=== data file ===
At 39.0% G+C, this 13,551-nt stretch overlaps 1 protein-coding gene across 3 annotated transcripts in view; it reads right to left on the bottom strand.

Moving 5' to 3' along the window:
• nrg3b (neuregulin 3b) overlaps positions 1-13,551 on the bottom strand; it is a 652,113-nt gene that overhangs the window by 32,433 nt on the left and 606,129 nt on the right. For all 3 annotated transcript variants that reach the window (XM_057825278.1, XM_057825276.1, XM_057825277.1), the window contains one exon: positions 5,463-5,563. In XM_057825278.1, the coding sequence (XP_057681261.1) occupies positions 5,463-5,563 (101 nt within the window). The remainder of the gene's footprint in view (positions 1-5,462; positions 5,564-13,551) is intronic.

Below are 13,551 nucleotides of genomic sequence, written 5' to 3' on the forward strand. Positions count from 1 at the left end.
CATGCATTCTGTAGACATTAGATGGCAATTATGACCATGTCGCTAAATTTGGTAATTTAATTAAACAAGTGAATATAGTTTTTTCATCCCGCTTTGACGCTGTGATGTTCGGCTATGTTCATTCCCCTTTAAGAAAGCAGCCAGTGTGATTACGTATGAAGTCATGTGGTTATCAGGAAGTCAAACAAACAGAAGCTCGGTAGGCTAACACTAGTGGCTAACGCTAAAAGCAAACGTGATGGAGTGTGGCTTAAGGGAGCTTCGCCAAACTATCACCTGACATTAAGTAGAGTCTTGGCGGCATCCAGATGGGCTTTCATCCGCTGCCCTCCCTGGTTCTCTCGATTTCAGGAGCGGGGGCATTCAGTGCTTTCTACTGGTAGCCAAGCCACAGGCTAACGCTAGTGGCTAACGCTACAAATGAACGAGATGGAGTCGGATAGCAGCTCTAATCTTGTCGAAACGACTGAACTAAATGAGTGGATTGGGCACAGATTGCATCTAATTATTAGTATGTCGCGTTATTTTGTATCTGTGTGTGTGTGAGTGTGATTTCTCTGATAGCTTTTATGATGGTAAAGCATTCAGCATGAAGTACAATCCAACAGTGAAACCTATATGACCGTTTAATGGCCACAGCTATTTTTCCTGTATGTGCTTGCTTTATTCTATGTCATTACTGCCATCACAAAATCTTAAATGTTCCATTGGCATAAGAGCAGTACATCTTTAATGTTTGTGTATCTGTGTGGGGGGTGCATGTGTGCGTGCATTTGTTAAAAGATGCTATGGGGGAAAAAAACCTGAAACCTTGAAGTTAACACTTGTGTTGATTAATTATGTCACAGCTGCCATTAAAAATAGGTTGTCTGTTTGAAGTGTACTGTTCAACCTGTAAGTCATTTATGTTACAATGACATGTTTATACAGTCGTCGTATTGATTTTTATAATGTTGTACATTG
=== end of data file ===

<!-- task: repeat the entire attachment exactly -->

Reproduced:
At 39.0% G+C, this 13,551-nt stretch overlaps 1 protein-coding gene across 3 annotated transcripts in view; it reads right to left on the bottom strand.

Moving 5' to 3' along the window:
• nrg3b (neuregulin 3b) overlaps positions 1-13,551 on the bottom strand; it is a 652,113-nt gene that overhangs the window by 32,433 nt on the left and 606,129 nt on the right. For all 3 annotated transcript variants that reach the window (XM_057825278.1, XM_057825276.1, XM_057825277.1), the window contains one exon: positions 5,463-5,563. In XM_057825278.1, the coding sequence (XP_057681261.1) occupies positions 5,463-5,563 (101 nt within the window). The remainder of the gene's footprint in view (positions 1-5,462; positions 5,564-13,551) is intronic.

Below are 13,551 nucleotides of genomic sequence, written 5' to 3' on the forward strand. Positions count from 1 at the left end.
CATGCATTCTGTAGACATTAGATGGCAATTATGACCATGTCGCTAAATTTGGTAATTTAATTAAACAAGTGAATATAGTTTTTTCATCCCGCTTTGACGCTGTGATGTTCGGCTATGTTCATTCCCCTTTAAGAAAGCAGCCAGTGTGATTACGTATGAAGTCATGTGGTTATCAGGAAGTCAAACAAACAGAAGCTCGGTAGGCTAACACTAGTGGCTAACGCTAAAAGCAAACGTGATGGAGTGTGGCTTAAGGGAGCTTCGCCAAACTATCACCTGACATTAAGTAGAGTCTTGGCGGCATCCAGATGGGCTTTCATCCGCTGCCCTCCCTGGTTCTCTCGATTTCAGGAGCGGGGGCATTCAGTGCTTTCTACTGGTAGCCAAGCCACAGGCTAACGCTAGTGGCTAACGCTACAAATGAACGAGATGGAGTCGGATAGCAGCTCTAATCTTGTCGAAACGACTGAACTAAATGAGTGGATTGGGCACAGATTGCATCTAATTATTAGTATGTCGCGTTATTTTGTATCTGTGTGTGTGTGAGTGTGATTTCTCTGATAGCTTTTATGATGGTAAAGCATTCAGCATGAAGTACAATCCAACAGTGAAACCTATATGACCGTTTAATGGCCACAGCTATTTTTCCTGTATGTGCTTGCTTTATTCTATGTCATTACTGCCATCACAAAATCTTAAATGTTCCATTGGCATAAGAGCAGTACATCTTTAATGTTTGTGTATCTGTGTGGGGGGTGCATGTGTGCGTGCATTTGTTAAAAGATGCTATGGGGGAAAAAAACCTGAAACCTTGAAGTTAACACTTGTGTTGATTAATTATGTCACAGCTGCCATTAAAAATAGGTTGTCTGTTTGAAGTGTACTGTTCAACCTGTAAGTCATTTATGTTACAATGACATGTTTATACAGTCGTCGTATTGATTTTTATAATGTTGTACATTG